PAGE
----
Dicts in different @async blocks

It’s this safe? Using Dict async in the same thread?

d = Dict()

@async do_something_with_d(d)

@async do_something_else_with_d(d)

Maybe something can go wrong when you have I/O in hash or isequal of custom key type? It’s not nice to make them inpure but it’s conceivable for someone to put @debug statements in these functions.

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I don’t know for sure but probably not. You may want to use a Lock to synchronize access.

P.S. Last I asked about how to determine whether something is thread safe. The answer is to test it out vigorously and see if it crashes. It would be good if the documentation spells out clearly.


The question was if Dict is safe to use concurrent (but not parallel) tasks started via @async. Dict is obviously not “thread-safe” ("@spawn/@threads-safe").

Though I agree that it’s a good idea to use a lock in this case anyway if you really need simultaneous access to Dict. (Even better and often much more efficient approach is to restructure your program so that you don’t need to use raw lock or atomics.)

No offense, but I believe this is a very dangerous attitude towards thread programming. In principle, you should be able to prove that that your program does not have data race given the public API definitions of the functions you are using. The behavior of your program is undefined otherwise. But I agree that documentation is lacking. Even basic thread programming constructs like Channel do not explicitly mention what operations are thread-safe in the docstring.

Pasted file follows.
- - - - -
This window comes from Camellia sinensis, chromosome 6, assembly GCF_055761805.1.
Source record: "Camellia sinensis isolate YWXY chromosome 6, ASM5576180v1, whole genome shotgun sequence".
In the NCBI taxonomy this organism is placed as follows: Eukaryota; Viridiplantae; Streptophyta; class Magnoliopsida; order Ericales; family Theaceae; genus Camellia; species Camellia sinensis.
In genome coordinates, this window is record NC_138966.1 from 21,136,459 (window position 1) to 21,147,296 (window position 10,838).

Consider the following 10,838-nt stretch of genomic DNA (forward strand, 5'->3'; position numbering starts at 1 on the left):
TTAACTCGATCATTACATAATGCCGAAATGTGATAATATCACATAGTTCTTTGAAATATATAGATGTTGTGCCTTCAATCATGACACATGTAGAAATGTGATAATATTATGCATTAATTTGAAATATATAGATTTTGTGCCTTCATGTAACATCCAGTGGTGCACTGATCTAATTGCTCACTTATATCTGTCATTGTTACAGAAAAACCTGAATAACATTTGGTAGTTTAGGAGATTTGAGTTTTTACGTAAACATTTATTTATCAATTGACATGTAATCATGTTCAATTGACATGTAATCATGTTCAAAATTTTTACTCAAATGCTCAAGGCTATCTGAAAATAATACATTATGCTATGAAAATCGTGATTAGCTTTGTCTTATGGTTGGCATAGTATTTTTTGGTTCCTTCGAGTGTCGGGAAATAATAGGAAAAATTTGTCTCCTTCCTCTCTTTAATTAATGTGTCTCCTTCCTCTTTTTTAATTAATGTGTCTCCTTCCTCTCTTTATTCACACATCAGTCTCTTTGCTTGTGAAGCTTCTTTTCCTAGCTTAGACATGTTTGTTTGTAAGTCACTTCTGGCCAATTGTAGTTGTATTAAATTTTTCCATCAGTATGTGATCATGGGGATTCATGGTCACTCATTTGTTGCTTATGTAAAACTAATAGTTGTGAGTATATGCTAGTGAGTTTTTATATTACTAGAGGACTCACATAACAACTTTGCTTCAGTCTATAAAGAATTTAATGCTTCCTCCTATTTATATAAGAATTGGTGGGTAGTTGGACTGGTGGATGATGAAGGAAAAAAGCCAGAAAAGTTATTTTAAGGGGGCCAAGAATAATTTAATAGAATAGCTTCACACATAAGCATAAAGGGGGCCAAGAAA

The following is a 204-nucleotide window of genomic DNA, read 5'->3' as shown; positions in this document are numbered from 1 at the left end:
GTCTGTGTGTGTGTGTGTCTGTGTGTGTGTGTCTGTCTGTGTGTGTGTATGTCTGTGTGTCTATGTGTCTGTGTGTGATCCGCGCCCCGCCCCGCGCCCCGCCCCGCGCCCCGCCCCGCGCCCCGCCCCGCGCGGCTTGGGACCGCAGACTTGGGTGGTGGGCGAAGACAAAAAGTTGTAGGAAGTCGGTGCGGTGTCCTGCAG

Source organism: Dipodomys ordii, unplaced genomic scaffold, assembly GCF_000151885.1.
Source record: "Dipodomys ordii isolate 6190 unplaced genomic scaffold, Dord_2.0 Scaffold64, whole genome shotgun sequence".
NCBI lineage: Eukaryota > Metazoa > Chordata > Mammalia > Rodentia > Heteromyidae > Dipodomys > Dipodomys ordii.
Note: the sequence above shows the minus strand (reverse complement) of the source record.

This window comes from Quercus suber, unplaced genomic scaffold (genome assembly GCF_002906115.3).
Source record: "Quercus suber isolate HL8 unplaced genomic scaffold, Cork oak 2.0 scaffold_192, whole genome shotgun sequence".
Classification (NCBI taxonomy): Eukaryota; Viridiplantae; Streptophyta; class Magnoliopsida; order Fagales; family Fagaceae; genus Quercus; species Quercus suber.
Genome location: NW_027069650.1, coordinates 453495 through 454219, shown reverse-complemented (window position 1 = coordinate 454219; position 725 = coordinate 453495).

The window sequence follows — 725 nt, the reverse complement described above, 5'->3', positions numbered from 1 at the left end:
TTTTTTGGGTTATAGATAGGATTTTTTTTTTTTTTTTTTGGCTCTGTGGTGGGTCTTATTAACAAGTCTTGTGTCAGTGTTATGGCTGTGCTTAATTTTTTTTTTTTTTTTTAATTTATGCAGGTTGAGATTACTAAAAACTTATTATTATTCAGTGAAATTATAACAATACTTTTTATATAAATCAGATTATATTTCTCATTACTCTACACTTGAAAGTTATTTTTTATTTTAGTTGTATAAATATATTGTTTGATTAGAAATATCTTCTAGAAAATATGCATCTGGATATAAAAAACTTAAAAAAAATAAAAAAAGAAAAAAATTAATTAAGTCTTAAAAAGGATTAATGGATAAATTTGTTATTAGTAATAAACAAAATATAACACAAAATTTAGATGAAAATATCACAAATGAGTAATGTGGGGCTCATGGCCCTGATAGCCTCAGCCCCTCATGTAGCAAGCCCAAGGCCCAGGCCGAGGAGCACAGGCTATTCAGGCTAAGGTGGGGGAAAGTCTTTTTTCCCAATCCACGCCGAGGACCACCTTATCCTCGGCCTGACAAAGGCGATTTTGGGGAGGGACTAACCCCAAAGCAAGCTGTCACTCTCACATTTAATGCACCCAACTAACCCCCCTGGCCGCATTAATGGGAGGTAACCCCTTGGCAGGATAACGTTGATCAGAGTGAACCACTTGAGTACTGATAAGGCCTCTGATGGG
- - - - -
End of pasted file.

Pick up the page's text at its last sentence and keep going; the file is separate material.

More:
Is there a lot of overhead associated with locks?

Which kind of lock should I use?
(I know: it depends. One concurrent task has to access a couple of 1000 times per second and the other task every so often)

I think Julia only has ReentrantLock and Threads.SpinLock ATM. You can look at Threads.SpinLock docstring for its caveats. But I think ReentrantLock is the first goto solution anyway. Or are you talking about implementing locks yourself?

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@tkf I am in 100% agreement with you. Documentation makes a difference. Or the API should be clear e.g. thread-safe data structures could carry a prefix like TS (abbreviation of thread-safe for lack for a better suggestion) so it’s easy to determine if it’s the right data structure to use for writing thread-safe programs.


No I don’t want to implement lock by myself. I tried Semaphore because this way awaiting tasks are waiting in a queue and will be notified in a FIFO manner.

If semaphore works for your case then I suppose that’s good? Though semaphore (at least Julia’s) doesn’t have the FIFO semantics. You can use channel if you want FIFO.